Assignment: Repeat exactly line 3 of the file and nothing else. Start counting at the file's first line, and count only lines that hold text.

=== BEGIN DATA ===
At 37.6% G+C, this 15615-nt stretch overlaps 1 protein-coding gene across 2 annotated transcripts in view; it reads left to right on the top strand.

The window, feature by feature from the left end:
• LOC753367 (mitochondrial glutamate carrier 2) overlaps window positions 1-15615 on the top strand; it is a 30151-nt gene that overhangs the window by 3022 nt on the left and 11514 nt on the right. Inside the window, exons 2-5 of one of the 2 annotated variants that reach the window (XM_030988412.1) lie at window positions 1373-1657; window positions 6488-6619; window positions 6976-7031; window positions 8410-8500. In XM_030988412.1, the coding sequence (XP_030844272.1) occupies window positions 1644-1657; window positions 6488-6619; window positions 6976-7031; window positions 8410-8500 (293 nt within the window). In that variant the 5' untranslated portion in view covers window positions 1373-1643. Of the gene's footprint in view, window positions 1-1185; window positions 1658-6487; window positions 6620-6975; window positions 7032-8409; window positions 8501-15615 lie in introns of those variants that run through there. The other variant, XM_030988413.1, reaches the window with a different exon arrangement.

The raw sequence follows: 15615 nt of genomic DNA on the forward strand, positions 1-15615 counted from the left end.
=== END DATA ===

• LOC753367 (mitochondrial glutamate carrier 2) overlaps window positions 1-15615 on the top strand; it is a 30151-nt gene that overhangs the window by 3022 nt on the left and 11514 nt on the right. Inside the window, exons 2-5 of one of the 2 annotated variants that reach the window (XM_030988412.1) lie at window positions 1373-1657; window positions 6488-6619; window positions 6976-7031; window positions 8410-8500. In XM_030988412.1, the coding sequence (XP_030844272.1) occupies window positions 1644-1657; window positions 6488-6619; window positions 6976-7031; window positions 8410-8500 (293 nt within the window). In that variant the 5' untranslated portion in view covers window positions 1373-1643. Of the gene's footprint in view, window positions 1-1185; window positions 1658-6487; window positions 6620-6975; window positions 7032-8409; window positions 8501-15615 lie in introns of those variants that run through there. The other variant, XM_030988413.1, reaches the window with a different exon arrangement.